It's absolutely sickening: On October 3, the U.S. bombed a Doctors Without Borders hospital in Kunduz, Afghanistan, killing 12 staff members and 11 patients - 3 of whom were children. At least 37 people were injured.Please sign this petition to demand an independent investigation into the U.S. bombing of the Kunduz hospital. Your signature will automatically trigger an email to the UN High Commissioner for Human Rights.
“The bombs hit and then we heard the plane circle round,” says Heman Nagarathnam, who is in charge of Doctors Without Borders programs in northern Afghanistan. “There was a pause, and then more bombs hit. This happened again and again."
"When I made it out from the office, the main hospital building was engulfed in flames
,” Nagarathnam said. “Those people that could had moved quickly to the building’s two bunkers to seek safety. But patients who were unable to escape burned to death as they lay in their beds.”
U.S. and Afghan military officials have given conflicting accounts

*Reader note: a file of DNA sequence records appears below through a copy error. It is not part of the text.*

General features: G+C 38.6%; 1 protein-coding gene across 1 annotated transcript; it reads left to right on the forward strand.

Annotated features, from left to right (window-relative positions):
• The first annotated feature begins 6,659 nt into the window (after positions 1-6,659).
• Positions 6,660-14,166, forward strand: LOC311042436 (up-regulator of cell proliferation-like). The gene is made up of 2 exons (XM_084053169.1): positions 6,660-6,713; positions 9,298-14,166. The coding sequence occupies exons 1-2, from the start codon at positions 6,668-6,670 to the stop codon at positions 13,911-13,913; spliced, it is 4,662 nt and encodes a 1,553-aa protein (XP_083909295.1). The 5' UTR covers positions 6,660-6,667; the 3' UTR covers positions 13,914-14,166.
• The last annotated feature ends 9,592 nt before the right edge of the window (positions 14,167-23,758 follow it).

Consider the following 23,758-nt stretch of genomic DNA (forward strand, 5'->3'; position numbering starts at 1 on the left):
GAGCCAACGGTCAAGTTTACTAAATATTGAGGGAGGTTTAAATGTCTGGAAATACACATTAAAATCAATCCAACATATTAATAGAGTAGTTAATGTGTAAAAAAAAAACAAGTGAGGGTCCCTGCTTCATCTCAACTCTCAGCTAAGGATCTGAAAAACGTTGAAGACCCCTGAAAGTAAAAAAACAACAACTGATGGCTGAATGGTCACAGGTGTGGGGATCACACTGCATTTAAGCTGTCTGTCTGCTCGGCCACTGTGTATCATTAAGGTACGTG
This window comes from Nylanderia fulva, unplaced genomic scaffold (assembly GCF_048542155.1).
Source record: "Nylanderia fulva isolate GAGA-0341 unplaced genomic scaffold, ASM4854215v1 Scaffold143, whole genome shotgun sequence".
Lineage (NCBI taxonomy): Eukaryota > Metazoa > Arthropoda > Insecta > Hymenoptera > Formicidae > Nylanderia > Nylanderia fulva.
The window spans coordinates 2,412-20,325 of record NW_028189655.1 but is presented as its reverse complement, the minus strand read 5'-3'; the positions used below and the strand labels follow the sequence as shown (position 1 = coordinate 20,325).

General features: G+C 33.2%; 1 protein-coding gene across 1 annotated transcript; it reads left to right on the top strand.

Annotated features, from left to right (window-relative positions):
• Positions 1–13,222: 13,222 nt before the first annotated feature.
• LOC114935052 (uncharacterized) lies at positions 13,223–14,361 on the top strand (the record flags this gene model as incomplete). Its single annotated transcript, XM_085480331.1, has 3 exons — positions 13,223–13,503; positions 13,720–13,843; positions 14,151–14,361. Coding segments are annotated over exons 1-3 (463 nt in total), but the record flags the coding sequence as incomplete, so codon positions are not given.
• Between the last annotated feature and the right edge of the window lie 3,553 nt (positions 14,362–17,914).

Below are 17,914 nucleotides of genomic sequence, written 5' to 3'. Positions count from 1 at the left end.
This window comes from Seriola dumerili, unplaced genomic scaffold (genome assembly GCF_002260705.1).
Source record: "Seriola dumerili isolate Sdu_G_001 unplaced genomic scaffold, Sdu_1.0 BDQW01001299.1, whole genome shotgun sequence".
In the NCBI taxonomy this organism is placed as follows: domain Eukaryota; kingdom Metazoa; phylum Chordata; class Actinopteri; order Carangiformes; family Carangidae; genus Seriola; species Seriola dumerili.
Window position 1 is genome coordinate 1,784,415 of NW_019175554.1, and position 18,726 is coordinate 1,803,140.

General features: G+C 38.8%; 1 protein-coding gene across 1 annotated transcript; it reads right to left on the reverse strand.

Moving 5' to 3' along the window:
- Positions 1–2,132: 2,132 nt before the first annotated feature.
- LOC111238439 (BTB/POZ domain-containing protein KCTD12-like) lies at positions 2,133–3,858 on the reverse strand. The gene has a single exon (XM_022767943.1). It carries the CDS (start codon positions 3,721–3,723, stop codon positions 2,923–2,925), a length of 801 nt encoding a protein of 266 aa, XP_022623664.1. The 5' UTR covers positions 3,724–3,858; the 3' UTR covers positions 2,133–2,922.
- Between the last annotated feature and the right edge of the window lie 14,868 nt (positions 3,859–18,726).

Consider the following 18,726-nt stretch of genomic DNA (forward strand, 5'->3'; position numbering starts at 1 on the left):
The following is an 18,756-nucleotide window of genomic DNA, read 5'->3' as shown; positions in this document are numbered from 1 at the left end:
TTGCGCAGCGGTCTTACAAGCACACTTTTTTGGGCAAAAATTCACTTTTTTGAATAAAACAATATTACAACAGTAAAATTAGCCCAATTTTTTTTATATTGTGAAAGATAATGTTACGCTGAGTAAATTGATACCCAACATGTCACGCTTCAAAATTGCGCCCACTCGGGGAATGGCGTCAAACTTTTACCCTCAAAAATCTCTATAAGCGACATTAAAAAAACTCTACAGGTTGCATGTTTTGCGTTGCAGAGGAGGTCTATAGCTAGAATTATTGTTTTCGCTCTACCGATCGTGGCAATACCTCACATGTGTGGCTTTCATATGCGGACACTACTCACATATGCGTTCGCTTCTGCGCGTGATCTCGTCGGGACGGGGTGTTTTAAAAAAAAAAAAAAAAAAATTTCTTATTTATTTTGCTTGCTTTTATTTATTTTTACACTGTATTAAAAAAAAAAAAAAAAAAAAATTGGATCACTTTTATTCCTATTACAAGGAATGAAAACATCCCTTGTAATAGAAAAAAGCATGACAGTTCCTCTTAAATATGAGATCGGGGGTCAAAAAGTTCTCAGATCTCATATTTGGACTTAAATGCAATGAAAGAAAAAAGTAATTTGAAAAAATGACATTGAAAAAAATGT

of why and how the deadly bombing occurred. In an initial statement, a U.S. spokesperson disgustingly dismissed the killings as “collateral damage.”
Another version of events was that the airstrike occurred in response to a Taliban threat against American forces nearby. And yet, Afghan officials said the hospital was holding Taliban fighters, which Médecins Sans Frontières (MSF), the French name for Doctors Without Borders, vehemently denies.
MSF has released a statement
decrying the various, conflicting government accounts of how this bombing happened, and is loudly calling for an independent investigation: "There can be no justification for this horrible attack.
With such constant discrepancies in the US and Afghan accounts of what happened, the need for a full transparent independent investigation is ever more critical."Please sign this petition to demand an independent investigation into the U.S. bombing of the Kunduz hospital. Your signature will automatically trigger an email to the UN High Commissioner for Human Rights.